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Lancet. 2000 Mar 25;355(9209):1053-9.

Neurological manifestations of dengue infection.

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Wellcome Trust Clinical Research Unit, Cho Quan Hospital, Ho Chi Minh City, Vietnam.



Severe forms of dengue, the most important arboviral infection of man, are associated with haemorrhagic disease and a generalised vascular leak syndrome. The importance of dengue as a cause of neurological disease is uncertain.


During 1995, all patients with suspected CNS infections admitted to a referral hospital in southern Vietnam were investigated by culture, PCR, and antibody measurement in serum and CSF for dengue and other viruses.


Of 378 patients, 16 (4.2%) were infected with dengue viruses, compared with four (1.4%) of 286 hospital controls (odds ratio [95% CI] 3.1 [1.7-5.8]). Five additional dengue positive patients with CNS abnormalities were studied subsequently. No other cause of CNS infection was identified. Seven infections were primary dengue, 13 secondary, and one was not classified. Ten patients had dengue viruses isolated or detected by PCR, and three had dengue antibody in the CSF. 12 of the 21 had no characteristic features of dengue on admission. The most frequent neurological manifestations were reduced consciousness and convulsions. Nine patients had encephalitis. No patient died, but six had neurological sequelae at discharge. Phylogenetic analysis of the four DEN-2 strains isolated mapped them with a DEN-2 strain isolated from a patient with dengue haemorrhagic fever, and with other strains previously isolated in southern Vietnam.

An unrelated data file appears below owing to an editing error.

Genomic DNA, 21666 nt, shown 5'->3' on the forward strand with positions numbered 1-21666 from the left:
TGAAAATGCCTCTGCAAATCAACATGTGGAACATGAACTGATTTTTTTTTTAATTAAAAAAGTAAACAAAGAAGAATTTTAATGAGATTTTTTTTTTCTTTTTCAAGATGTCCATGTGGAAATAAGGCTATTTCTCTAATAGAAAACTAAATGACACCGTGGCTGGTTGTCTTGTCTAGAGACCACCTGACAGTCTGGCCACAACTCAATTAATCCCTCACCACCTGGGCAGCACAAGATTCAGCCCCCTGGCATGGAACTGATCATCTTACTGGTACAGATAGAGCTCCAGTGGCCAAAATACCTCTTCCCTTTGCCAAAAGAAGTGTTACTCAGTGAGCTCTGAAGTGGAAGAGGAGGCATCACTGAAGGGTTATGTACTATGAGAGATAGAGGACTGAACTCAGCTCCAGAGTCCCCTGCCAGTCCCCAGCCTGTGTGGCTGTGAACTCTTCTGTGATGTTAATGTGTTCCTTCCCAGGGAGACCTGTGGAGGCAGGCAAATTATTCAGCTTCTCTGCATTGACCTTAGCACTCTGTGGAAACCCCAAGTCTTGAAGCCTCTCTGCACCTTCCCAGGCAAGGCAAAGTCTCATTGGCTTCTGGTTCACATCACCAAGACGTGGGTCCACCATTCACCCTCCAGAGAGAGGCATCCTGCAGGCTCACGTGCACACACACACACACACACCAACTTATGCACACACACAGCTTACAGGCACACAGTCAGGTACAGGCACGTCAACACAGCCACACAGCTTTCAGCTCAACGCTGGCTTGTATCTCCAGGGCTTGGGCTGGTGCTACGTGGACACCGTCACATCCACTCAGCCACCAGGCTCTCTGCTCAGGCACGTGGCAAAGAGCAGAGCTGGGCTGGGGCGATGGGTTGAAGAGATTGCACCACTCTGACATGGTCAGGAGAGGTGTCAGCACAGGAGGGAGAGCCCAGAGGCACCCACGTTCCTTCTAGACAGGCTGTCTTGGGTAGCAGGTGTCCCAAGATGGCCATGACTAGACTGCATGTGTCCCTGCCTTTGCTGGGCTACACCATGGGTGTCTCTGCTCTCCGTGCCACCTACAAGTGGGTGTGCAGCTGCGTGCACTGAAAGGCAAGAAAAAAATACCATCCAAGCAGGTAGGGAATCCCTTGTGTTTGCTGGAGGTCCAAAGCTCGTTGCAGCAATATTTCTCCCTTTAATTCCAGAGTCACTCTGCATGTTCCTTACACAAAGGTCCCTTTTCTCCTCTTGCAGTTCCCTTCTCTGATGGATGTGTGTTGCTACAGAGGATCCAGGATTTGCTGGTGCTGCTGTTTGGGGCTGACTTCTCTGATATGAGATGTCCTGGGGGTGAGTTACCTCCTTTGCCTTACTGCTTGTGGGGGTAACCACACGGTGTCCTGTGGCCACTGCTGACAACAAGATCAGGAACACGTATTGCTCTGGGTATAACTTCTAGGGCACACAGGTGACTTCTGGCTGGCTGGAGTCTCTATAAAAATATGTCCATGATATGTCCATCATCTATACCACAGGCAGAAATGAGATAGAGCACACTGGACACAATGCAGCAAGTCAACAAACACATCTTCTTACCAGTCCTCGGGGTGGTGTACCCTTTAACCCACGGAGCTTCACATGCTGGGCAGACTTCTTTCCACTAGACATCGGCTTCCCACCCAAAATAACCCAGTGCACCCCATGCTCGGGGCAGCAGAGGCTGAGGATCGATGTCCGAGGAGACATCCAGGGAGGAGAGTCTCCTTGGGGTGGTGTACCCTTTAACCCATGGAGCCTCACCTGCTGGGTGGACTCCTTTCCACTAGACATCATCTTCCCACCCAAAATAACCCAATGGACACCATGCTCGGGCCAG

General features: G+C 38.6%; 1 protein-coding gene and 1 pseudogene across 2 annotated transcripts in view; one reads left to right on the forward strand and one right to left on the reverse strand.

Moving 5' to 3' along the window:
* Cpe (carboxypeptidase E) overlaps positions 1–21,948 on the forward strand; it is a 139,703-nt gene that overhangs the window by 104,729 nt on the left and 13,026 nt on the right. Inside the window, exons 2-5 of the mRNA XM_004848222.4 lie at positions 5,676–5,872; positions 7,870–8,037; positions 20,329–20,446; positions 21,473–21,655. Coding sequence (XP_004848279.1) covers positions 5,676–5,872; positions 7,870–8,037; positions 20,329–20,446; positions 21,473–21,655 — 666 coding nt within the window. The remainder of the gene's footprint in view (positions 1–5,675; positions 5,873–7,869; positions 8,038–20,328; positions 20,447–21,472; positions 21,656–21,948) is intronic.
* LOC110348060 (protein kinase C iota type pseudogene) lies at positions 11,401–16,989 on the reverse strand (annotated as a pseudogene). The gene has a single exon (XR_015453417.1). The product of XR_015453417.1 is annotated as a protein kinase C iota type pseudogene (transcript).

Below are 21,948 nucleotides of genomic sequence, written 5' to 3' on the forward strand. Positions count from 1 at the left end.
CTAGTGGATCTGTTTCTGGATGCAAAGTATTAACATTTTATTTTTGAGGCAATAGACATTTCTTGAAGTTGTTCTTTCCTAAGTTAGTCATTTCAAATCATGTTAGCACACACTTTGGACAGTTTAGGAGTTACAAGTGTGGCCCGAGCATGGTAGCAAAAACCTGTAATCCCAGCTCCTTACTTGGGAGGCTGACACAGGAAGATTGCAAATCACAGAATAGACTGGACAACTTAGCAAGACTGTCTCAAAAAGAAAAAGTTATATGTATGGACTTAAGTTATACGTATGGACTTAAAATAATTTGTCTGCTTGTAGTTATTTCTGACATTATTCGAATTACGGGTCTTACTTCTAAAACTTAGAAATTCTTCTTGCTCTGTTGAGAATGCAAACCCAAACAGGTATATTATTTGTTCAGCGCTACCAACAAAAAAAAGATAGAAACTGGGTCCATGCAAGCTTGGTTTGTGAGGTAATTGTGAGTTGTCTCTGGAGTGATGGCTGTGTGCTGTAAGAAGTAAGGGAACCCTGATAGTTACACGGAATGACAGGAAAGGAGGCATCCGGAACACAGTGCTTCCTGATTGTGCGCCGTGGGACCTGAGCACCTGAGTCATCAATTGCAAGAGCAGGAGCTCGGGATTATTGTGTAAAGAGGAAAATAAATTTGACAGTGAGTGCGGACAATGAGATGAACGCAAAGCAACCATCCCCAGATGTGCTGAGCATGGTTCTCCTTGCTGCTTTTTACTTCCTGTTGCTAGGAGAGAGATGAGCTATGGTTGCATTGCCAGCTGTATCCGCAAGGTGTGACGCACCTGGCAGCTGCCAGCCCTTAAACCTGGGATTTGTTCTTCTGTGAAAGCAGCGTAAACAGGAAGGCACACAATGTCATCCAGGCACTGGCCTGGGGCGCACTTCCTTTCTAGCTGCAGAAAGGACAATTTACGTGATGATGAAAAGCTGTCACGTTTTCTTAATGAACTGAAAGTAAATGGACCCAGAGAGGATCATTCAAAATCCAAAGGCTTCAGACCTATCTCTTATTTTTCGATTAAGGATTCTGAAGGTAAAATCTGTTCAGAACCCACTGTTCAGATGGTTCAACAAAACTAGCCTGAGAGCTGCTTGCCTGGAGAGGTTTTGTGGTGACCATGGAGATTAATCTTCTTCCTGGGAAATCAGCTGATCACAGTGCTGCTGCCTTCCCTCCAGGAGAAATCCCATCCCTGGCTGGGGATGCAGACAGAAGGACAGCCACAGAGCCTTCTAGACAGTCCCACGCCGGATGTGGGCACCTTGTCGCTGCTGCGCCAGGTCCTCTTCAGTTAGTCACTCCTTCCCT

In dengue endemic areas patients with encephalitis and encephalopathy should be investigated for this infection, whether or not they have other features of the disease.

[Indexed for MEDLINE]

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